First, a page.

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Happy Valentine’s Day!

Friday, February 14, 2020 by Mary O'Connor | holiday

Valentines-Day




valentine-stomp

Thomas Wright "Fats" Waller (May 21, 1904 – December 15, 1943) was an influential American jazz pianist, organist, composer, singer, and comedic entertainer, whose innovations to the Harlem stride style laid the groundwork for modern jazz piano.  He wrote the Valentine Stomp above in 1929.

MaryOOneRose

National Compliment Day

Friday, January 24, 2020 by Mary O'Connor | holiday

compliment

 

National Compliment Day.  Give an extra compliment on National Compliment Day which is observed annually on January 24. A compliment has a powerful effect. It can instill confidence in a child, or validate someone's hard work.

The OCMS has sticker pages you can put in your student's music or notebooks to remind him or her how well you think they're doing.

Always find something to praise in your student's practice and playing.  You'll see that it makes a world of difference.

 

Today is Rubber Ducky Day!

Monday, January 13, 2020 by Mary O'Connor | holiday

 

According to a 1973 Sesame Street calendar, Rubber Duckie’s Birthday is January 13 so around the country it’s National Rubber Ducky Day! A friend of Ernie and Big Bird, Duckie made his debut in a February 1970 episode.

The rubber ducky (also spelled duckie) has come a long way from his first concept as a chew toy for children. While the origin of the first rubber ducky is uncertain, many rubber molded toys from dolls to those in various animal shapes came about when rubber manufacturing developed in the late 1800s.

During World Wars I and II, rubber was a valuable commodity that was rationed, and by the 1940s with the advent of plastic, the rubber ducky began being produced in vinyl and plastic.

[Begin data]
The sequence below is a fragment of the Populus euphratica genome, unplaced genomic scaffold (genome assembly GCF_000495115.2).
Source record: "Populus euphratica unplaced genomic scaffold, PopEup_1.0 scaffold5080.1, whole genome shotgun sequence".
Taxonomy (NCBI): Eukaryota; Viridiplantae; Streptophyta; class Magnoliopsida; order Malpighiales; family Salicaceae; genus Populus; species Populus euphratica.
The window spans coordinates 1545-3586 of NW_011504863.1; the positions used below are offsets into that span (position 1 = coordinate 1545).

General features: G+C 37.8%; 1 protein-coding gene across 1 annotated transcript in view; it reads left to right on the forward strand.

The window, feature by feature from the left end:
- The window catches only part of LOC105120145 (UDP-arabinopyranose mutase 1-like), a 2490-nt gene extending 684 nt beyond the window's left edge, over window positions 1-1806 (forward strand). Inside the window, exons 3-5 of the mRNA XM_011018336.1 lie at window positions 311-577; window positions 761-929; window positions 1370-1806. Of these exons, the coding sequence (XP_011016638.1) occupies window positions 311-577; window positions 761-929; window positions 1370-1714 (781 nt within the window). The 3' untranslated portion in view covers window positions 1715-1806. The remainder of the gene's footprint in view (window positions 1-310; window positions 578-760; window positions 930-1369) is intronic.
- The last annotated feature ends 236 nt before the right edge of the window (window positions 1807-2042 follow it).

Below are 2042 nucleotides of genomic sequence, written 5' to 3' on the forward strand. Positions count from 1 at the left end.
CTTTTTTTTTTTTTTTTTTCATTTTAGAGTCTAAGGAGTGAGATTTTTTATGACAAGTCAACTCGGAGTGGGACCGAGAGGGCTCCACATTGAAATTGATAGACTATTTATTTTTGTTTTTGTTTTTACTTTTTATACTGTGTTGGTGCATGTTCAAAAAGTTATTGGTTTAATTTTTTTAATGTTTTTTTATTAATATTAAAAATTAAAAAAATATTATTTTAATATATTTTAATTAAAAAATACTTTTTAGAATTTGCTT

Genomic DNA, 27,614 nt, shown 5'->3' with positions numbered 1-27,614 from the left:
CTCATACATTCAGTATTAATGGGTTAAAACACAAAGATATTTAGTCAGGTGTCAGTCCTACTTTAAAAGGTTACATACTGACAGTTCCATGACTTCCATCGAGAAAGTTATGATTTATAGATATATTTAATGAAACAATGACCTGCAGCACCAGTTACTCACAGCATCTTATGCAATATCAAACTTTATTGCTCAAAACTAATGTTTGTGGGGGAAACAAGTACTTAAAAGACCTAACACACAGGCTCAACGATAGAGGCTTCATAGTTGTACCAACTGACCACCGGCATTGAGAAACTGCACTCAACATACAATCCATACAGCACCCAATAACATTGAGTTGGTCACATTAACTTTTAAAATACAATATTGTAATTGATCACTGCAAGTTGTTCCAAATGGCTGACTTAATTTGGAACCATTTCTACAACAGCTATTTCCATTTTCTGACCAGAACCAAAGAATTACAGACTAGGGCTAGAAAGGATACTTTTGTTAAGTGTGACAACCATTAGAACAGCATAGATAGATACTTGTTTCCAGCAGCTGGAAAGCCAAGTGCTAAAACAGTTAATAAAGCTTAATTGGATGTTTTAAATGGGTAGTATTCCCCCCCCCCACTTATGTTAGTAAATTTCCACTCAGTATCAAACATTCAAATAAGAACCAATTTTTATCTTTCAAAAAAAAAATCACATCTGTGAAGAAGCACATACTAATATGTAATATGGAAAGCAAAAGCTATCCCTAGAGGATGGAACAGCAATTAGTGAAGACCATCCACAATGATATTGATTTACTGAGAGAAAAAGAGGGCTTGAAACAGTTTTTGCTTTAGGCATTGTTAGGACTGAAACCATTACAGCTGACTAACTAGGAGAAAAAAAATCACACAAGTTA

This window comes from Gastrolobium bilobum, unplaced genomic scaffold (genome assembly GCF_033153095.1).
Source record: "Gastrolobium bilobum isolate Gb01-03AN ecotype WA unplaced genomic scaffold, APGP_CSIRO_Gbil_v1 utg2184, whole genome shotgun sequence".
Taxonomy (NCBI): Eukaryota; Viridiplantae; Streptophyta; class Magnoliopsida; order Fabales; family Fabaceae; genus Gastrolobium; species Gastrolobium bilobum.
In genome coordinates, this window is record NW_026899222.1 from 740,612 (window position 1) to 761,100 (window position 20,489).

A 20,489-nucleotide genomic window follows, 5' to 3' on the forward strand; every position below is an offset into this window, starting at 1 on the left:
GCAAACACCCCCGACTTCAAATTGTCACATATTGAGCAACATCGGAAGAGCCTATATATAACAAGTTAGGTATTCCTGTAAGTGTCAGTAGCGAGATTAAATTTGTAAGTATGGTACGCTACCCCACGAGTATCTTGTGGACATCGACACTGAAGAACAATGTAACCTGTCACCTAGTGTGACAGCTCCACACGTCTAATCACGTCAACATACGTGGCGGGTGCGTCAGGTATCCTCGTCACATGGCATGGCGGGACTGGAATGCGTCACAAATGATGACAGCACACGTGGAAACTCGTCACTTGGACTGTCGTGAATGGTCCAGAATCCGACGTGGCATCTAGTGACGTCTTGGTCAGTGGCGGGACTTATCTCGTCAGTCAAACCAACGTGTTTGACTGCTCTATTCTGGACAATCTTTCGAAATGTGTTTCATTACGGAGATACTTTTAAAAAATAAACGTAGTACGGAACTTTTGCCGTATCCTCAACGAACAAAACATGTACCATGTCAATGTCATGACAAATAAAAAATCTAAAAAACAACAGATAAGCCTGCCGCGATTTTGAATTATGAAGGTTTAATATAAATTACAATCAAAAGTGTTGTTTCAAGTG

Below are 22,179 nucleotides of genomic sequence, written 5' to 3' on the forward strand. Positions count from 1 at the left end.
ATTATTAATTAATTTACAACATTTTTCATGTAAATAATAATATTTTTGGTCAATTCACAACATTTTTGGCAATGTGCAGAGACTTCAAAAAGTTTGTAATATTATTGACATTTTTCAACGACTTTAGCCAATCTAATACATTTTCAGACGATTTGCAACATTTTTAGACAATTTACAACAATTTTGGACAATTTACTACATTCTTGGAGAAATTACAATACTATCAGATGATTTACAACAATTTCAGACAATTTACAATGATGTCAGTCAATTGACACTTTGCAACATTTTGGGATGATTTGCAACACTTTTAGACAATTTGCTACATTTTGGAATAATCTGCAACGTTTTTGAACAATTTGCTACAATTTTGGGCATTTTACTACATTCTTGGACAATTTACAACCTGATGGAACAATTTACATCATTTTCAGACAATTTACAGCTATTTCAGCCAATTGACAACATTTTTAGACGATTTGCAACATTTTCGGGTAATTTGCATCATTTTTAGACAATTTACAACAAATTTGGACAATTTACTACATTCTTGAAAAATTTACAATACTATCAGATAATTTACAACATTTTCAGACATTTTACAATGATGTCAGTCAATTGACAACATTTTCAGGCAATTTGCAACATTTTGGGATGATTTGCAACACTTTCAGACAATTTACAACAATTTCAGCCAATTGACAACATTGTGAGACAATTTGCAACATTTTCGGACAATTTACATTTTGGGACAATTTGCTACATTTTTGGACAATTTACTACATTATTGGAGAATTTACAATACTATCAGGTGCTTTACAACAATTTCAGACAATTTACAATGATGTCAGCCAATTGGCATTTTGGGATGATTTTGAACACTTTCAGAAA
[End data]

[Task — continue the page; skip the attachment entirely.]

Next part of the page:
The earliest patent for a rubber duck toy was patented in 1928 by Landon Smart Lawrence. His design was for a bath toy which was weighted and when tipped would return to its upright position. The sketch included with the patent was that of a duck.

Russian Sculptor Peter Ganine sculpted many animal figures. One, a duck, he later designed and patented it into a floating toy which closely resembles the rubber ducky we have become familiar with today.

Sales of the iconic yellow rubber ducky we’ve come to know today soared in Britain in 2001. Why? A British Tabloid, The Sun, reported Queen Elizabeth II had a rubber duck in her bathroom that wore an inflatable crown.

The rubber ducky became a Toy Hall of Fame inductee in 2013. Founded in 1998, the Hall of Fame has only inducted 52 other toys.

 


 

 

The now world-famous giant rubber duck, by Dutch artist Florentijn Hofman, has sailed into the Port of Los Angeles. The six-story-tall bath toy has made its west coast debut to take part in their Tall Ships Festival parade. The duck has also appeared in Australia, Belgium, Japan, New Zealand and Brazil. Earlier this year, versions of the massive inflatable duck were in Asia, including Beijing's harbor and Taiwan, where the duck actually exploded and fell apart while on display. Report by Sarah Kerr.

 

 


 

Did you know that the City of Fairfax Regional Library has a Rubber Ducky collection?

Go on a scavenger hunt to discover more than 200 ducks hiding throughout the building and are on display.  The Rubber Ducky is the library's mascot.

 

And, finally, a little history lesson:

 


 

And, the final word...